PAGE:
U.S. says Malaysian airliner was 'blown out of the sky'
The scale of the disaster, which left scores of unsuspecting foreigners, adults and children, strewn lifeless across the muddy Ukrainian steppe, could prove a turning point for international pressure to resolve the crisis. It has killed hundreds in since protests toppled the Moscow-backed president in Kiev in February and Russia annexed the Crimea a month later.
Reuters journalists saw burning and charred wreckage bearing the red and blue Malaysia insignia and dozens of bodies strewn in fields near the village of Hrabove, 25 miles from the Russian border near the rebel-held regional capital of Donetsk.
The Ukrainian government, condemning an act of “terrorism”, released recordings it said were of Russian intelligence officers discussing the shooting down of a civilian airliner by rebels who may have mistaken it for a Ukrainian military plane.
After the downing of several Ukrainian military aircraft in the area in recent months, including two this week, Kiev had accused Russian forces of playing a direct role. International air lanes had remained open, though only above 32,000 feet. The Malaysia plane was flying 1,000 feet higher, officials said.
As word came in of what Ukraine’s Western-backed president called a “terrorist attack”, Obama was on the phone with Putin, discussing a new round of economic sanctions that Washington and its EU partners imposed to try to force Putin to do more to curb the revolt against the Western-backed government in Kiev.
Malaysia Airlines said air traffic controllers lost contact with flight MH-17 in the afternoon as it flew over eastern Ukraine towards the Russian border, bound for Asia with 280 passengers and 15 crew aboard. Flight tracking data indicated it was at its cruising altitude of 33,000 feet when it disappeared.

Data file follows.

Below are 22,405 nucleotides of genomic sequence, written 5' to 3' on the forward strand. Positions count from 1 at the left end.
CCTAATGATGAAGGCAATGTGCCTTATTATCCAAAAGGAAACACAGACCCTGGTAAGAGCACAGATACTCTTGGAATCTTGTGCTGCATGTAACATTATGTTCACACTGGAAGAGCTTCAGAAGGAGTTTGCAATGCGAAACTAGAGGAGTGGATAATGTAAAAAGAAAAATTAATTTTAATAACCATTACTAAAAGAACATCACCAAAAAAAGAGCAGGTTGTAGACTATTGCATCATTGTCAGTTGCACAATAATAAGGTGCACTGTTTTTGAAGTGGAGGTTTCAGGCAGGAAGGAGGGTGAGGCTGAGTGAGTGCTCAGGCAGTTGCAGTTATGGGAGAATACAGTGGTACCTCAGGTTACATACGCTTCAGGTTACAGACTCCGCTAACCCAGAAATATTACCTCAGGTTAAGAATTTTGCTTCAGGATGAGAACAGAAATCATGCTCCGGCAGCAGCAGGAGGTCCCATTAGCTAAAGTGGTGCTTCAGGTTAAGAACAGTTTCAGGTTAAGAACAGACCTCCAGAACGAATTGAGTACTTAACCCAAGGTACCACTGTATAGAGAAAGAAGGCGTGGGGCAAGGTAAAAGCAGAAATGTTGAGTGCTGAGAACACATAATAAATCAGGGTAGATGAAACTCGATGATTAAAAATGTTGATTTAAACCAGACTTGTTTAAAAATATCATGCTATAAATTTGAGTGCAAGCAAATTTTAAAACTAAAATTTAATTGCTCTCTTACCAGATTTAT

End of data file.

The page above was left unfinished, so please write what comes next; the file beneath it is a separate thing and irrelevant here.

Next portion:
Malaysian Prime Minister Najib Razak demanded swift justice for those responsible and said the crash site must not be interfered with before international experts had access.
Russia, which Western powers accuse of trying to destabilize Ukraine to maintain influence over its old Soviet empire, has accused Kiev’s leaders of mounting a fascist coup. It says it is holding troops in readiness to protect Russian-speakers in the east - the same rationale it used for taking over Crimea.
The military commander of the rebels, a Russian named Igor Strelkov, had written on his social media page at 1337 GMT, that his forces had brought down an Antonov An-26 in the same area. It is a turboprop transport plane of a type used by Ukraine’s forces. There was no comment on that from Ukrainian officials.
Several Ukrainian planes and helicopters have been shot down in four months of fighting in the region. Ukraine had said an An-26 was shot down on Monday and one of its Sukhoi Su-25 fighters was downed on Wednesday by an air-to-air missile - Kiev’s strongest accusation yet of direct Russian involvement, since the rebels do not appear to have access to aircraft.
The loss of MH-17 is the second disaster for Malaysia Airlines this year, following the mysterious loss of flight MH-370. It disappeared in March with 239 passengers and crew on board on its way from Kuala Lumpur to Beijing.
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